by Mary W Maxwell, LLB
Commenting yesterday, at Gumshoe’s article about young lawyer Serene Terrafa, retired barrister Terry Schulze said:
“‘I hope Serene is on the right track’ – Having taken that track through the Courts and having three judges of the Court of Appeal lie about what the case was about in order to dismiss it – and then two of those judges went on to become High Court judges in Canberra, one of which became the Chief Justice of the High Court – I don’t like her chances, but maybe, maybe….”
The same could be said of the judge presiding over the Assange trial in London. The purpose of the trial, I think, is to see if it is legal for the UK to extradite Julian to the US. One thing is that is required for it to be legal is that the “receiving nation” have a fair criminal justice system.
Fairness in the US
I guess if they wanted to get an expert opinion on that, they could ask John Remington Graham of the Minnesota Bar to describe how the federal Court of Appeal in Boston dealt with amicus brief provided by myself and two others, in US v Tsarnaev. Namely, the court had promised to take our information into account in Jahar’s appeal but did not do so.
Our information included the most relevant piece of exculpatory evidence of Jahar’s innocence – the color of the backpack – as well as a reprint of the letter sent by Jahar’s aunt Maret Tsarnaeva, LLM, to the trial judge, regarding threats made to Jahar’s family if they did not cooperate in persuading the boy to “not resist conviction.”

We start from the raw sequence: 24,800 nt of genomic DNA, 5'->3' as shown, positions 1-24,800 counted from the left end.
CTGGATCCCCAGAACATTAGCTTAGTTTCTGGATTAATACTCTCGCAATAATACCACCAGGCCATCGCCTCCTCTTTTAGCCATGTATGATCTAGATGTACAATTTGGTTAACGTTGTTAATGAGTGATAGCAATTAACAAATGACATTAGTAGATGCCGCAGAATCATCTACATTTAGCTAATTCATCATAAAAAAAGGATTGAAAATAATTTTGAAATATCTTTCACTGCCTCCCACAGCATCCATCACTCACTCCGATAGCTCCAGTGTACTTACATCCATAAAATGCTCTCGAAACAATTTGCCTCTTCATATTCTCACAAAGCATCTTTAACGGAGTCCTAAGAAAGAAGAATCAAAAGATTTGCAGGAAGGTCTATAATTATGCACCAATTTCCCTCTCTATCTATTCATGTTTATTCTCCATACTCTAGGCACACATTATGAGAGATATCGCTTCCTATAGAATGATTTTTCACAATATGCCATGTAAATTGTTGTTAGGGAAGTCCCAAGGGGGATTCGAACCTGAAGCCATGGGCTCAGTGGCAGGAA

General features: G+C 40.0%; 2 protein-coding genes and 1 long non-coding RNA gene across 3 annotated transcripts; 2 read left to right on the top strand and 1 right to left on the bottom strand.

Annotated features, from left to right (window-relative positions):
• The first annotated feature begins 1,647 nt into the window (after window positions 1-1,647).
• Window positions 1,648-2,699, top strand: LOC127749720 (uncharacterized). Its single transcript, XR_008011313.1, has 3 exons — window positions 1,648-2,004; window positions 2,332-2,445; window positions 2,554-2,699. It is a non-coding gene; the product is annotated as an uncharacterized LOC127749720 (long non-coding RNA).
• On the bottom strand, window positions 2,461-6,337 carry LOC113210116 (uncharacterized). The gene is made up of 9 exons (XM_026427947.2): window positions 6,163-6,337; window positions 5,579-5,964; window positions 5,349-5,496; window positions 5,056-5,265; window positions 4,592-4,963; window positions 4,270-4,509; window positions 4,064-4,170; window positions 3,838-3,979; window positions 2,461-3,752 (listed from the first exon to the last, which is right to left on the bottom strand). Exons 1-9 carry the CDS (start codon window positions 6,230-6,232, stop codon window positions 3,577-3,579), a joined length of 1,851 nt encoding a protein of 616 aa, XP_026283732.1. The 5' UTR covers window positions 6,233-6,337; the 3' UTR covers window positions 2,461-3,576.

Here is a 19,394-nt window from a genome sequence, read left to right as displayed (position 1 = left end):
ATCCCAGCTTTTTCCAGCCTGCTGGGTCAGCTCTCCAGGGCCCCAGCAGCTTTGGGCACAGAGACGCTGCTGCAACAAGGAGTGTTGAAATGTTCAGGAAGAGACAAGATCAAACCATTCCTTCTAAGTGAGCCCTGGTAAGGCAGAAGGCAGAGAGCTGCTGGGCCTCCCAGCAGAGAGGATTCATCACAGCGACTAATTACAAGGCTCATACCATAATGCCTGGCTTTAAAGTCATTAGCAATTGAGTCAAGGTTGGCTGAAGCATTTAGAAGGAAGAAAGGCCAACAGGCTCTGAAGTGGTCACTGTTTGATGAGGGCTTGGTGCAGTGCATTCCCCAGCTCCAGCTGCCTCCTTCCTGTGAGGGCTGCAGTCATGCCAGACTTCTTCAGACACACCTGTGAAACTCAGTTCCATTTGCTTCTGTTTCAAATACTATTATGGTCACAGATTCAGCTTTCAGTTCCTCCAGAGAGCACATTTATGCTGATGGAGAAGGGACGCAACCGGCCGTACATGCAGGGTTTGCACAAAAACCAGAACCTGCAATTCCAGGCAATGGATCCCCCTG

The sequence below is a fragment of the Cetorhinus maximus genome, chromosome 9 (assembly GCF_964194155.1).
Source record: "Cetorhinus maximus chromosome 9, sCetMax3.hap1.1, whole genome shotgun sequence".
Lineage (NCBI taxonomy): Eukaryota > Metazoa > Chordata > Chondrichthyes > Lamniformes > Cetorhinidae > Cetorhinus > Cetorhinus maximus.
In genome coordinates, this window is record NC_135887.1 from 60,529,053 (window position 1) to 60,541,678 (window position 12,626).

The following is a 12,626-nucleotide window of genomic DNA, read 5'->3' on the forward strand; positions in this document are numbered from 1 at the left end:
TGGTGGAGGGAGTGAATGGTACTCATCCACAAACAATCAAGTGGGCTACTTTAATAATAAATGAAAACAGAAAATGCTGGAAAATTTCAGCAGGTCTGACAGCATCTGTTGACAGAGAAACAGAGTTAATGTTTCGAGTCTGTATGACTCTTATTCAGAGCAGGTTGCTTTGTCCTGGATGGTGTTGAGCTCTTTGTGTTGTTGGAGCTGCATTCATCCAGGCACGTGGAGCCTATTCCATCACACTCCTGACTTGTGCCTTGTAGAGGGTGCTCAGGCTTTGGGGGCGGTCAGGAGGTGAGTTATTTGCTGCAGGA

(No typo there: they said if he resisted even the “help” of the public defender, he may encounter difficulties in jail. Is it true that Jahar was threatened in that way? I’d like to ask him, but since 2015 the Attorney General has made Jahar incommunicado under the disgusting SAMs – special administrative measures. And you can be dead sure that Jahar does not know he could challenge those measures in court, or that he could, per McCoy v Louisiana, appoint a public defender who does not take his guilt as axiomatic.)
Craig Murray in London has given an astonishingly clear report of what happened at Day 7 of Assange’s trial. It’s at CraigMurray.org.uk, and he permits anyone to copy it. I saw it, in full, at Globalresearch.ca.
I won’t attempt a summary. I am only making the point that Julian is not on trial for crimes. He is trying to avoid being sent to the US. One way that he could win freedom is to show that the US indictment of him is political. Craig Murray quoted the defense witness Professor Feldstein, chairman of Broadcast Journalism at Maryland University. Despite being bullied by the examiner, Feldstein said (I’ll paraphrase): Don’t be ridiculous, of course it’s political.
As mentioned above he could win on the grounds that the receiving nation doesn’t respect rule of law, performs torture, or whatever. In the Day 7 proceedings nothing was said of that as such. Surely it is hard to say that the US does not have rule of law when it always proclaims that it does!